The executive committee for Ohio’s top school board voted to schedule an additional meeting for Nov. 14 to continue debating a resolution that opponents said could harm LGBTQ+ youth in the state. Committee members considered the resolution and a proposed amendment on Monday.
Board member Brendon Shea wrote the resolution after changes were proposed in June to Title IX — a federal program protecting people from discrimination based on sex. The changes included protections against discrimination based on sexual orientation and gender identity.
Board members voted to send the resolution to the executive committee after hours of public testimony during an Oct. 12 meeting. Shea, of London, Ohio, introduced the resolution in September, titled the “Resolution to support parents, schools, and districts in rejecting harmful, coercive, and burdensome gender identity policies and to protect federal funding subject to Title IX.”
The resolution’s newest version argues “sex is not arbitrarily ‘assigned’ at birth but rather identifies an unchangeable fact” and claims the new Title IX rules “would require that K-12 schools socially transition minor children to a different gender without requiring parental consent.”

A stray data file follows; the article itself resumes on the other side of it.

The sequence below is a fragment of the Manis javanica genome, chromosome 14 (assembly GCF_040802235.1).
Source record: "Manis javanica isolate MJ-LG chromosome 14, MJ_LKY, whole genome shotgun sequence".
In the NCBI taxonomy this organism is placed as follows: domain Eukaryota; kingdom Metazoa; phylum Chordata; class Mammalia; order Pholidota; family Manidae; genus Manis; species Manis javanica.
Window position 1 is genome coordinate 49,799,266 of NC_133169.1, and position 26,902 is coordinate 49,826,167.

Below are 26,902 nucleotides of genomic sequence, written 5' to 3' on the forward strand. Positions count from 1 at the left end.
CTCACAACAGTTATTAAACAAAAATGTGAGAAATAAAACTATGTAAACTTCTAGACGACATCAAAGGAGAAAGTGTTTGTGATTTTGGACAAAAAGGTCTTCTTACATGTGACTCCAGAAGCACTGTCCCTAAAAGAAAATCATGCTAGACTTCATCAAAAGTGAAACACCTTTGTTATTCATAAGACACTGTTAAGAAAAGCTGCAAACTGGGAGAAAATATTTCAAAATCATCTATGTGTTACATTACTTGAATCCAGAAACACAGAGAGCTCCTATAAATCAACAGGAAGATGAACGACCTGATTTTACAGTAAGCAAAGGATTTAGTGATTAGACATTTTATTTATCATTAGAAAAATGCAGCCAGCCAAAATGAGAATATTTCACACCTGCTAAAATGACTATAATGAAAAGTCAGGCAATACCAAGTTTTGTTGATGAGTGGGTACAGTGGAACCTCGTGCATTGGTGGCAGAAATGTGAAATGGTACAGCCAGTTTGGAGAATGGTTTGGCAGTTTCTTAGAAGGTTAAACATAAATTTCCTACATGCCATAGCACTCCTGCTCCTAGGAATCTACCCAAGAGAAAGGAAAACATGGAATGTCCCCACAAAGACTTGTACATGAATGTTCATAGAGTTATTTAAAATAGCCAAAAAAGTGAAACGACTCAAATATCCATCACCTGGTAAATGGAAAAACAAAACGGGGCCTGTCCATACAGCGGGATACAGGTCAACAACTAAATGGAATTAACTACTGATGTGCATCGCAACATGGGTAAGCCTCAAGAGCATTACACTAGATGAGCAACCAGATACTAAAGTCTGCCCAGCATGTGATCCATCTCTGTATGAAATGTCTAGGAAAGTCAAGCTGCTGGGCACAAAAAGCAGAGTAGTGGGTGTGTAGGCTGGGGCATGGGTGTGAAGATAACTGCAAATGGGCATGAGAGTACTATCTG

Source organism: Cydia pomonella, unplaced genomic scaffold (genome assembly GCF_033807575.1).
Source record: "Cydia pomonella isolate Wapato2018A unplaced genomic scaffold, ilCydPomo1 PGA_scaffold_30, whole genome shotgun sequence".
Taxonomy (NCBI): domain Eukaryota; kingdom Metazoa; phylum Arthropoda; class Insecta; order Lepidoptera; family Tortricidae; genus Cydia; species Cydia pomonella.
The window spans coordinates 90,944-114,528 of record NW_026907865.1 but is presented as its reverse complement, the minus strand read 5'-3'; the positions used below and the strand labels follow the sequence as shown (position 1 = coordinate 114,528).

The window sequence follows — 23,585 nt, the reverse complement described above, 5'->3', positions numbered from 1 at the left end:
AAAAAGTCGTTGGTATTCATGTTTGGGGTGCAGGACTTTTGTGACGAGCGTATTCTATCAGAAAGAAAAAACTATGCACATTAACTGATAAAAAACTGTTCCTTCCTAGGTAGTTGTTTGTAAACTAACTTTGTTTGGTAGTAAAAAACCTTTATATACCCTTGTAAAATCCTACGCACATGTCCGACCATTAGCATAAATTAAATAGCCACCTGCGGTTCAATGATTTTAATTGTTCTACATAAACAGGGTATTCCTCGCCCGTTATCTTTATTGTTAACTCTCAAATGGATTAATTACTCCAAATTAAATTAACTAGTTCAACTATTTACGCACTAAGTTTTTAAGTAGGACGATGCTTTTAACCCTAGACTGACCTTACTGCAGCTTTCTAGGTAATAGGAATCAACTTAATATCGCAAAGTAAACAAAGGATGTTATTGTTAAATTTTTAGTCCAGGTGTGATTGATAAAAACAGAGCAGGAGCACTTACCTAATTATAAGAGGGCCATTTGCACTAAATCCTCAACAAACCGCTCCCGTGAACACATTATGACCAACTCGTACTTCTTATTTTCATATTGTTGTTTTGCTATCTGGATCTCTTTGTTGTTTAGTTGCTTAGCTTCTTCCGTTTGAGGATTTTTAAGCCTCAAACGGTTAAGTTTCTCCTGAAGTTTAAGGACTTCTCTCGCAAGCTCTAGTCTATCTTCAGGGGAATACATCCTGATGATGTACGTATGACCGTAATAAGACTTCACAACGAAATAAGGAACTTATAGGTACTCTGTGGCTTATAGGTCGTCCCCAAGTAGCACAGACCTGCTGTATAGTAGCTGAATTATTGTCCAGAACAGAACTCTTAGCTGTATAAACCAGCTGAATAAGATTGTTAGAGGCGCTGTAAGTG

Shea writes against requiring school sports to be based on gender identity rather than biological sex and requiring students and staff to use a child’s preferred name and pronouns.
The committee began discussing an amendment to the resolution on Monday by board member Mike Toal that removed a line commanding Ohio’s superintendent of public instruction to inform each public school district and institution that the new Title IX guidance is “non-binding and unenforceable.”
However, the Title IX proposal remains unenforceable until the U.S. Department of Education reviews the more than 200,000 comments submitted during a public comment period this past summer. The process to finalize the regulations could take months or even years.
Still, a lawsuit filed by Ohio Attorney General David Yost and 21 other attorneys general claim the proposed policies are illegal. In July, a federal judge in Tennessee ruled in their favor, temporarily blocking parts of the new Title IX protections. A final ruling is still pending.
The prospect of rejecting the proposed regulations, whether at the state level or through the courts, has drawn strong reactions from the state’s board of education.
Susan Kleine, a retired clinical counselor from Mildfords, voiced support for the resolution.
“Encouraging the choice of ‘pronouns’ and encounters with opposite sex kids in bathrooms, locker rooms, and showers actually makes schools culpable for the anxiety, bullying, and possible physical abuse which school authorities are tasked to prevent,” said Kleine.
Executive Director of the Ohio School Psychologists Association, Rachel Chilton, spoke against the resolution and said reports show youth who attend schools that support the LGBTQ+ community have lower rates of attempted suicide.
“Banning affirming behavioral and medical care for minors goes against widely recommended medical advice and would harm the mental and physical well-being of all LGBTQ+ youth across the state, especially transgender and nonbinary youth,” Chilton said.
The committee will host its next meeting on the resolution on the morning of Nov. 14, the same day the full board of education is scheduled to meet for November.